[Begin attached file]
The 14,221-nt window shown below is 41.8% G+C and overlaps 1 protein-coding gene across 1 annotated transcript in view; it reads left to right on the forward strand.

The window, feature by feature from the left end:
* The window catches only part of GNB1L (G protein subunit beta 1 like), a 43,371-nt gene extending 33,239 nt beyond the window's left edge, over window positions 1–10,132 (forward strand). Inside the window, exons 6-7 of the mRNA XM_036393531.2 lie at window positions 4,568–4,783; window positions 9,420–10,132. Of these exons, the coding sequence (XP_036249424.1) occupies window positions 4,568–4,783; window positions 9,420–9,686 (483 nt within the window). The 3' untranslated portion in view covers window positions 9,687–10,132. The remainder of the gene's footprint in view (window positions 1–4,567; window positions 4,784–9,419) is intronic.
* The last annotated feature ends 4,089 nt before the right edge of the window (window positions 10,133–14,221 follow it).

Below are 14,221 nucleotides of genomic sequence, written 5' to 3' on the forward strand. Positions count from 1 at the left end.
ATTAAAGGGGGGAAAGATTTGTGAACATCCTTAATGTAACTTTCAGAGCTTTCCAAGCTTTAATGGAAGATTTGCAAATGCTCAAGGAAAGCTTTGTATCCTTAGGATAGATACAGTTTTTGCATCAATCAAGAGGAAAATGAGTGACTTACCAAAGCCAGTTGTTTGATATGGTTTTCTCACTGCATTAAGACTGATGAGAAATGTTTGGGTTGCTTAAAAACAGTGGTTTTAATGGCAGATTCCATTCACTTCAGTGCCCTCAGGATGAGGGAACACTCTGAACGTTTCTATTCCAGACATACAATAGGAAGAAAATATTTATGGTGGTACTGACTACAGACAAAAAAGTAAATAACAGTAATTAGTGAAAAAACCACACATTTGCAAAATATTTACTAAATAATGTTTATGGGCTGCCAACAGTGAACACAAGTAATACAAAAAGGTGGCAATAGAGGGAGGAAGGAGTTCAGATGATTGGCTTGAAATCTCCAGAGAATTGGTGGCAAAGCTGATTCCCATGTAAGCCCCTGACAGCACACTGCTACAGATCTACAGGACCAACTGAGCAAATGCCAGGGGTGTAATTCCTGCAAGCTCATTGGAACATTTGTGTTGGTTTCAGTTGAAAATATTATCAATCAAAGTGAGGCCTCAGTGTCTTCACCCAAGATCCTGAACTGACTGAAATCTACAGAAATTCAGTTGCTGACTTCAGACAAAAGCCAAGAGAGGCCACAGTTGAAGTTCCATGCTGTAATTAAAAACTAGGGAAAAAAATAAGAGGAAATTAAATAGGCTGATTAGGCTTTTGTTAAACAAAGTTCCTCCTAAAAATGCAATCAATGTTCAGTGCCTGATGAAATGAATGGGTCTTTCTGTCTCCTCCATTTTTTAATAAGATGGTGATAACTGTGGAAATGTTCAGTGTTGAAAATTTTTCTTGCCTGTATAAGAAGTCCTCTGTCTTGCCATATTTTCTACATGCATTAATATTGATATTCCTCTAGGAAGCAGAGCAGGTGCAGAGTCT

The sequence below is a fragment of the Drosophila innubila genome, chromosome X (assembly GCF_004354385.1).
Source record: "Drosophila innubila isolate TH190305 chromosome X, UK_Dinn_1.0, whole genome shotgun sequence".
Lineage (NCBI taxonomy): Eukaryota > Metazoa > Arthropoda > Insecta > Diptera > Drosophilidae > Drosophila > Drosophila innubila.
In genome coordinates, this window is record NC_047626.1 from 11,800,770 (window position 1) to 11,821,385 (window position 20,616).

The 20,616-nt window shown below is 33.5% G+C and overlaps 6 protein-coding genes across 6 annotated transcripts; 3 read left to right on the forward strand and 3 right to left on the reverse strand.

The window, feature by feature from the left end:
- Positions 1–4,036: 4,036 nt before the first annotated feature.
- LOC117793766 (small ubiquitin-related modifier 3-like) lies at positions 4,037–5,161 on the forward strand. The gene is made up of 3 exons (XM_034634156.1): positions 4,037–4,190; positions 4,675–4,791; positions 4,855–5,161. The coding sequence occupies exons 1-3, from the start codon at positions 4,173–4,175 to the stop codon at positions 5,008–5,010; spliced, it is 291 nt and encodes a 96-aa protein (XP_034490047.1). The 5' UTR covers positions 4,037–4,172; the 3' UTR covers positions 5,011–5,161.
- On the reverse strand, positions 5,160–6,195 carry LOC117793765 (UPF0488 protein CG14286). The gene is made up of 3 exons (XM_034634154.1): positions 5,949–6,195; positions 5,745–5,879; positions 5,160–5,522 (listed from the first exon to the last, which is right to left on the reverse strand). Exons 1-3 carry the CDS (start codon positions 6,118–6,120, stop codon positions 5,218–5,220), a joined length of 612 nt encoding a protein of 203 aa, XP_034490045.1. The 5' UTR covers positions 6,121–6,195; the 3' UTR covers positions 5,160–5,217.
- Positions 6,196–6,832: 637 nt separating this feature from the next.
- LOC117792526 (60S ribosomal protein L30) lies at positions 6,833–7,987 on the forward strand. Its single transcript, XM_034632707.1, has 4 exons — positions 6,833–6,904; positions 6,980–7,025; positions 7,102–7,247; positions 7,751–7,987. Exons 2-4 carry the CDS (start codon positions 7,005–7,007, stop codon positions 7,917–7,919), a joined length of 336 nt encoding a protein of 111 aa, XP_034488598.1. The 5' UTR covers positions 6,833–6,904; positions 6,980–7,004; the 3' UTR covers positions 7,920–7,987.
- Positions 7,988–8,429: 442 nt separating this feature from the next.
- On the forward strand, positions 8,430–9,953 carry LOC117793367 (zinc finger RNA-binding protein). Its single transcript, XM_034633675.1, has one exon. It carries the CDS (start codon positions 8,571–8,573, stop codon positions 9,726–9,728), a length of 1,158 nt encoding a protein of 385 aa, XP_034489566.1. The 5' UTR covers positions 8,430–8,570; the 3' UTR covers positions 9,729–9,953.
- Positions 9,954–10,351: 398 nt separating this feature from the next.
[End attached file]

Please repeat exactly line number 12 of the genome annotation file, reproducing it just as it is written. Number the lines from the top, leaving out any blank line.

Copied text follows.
The window, feature by feature from the left end: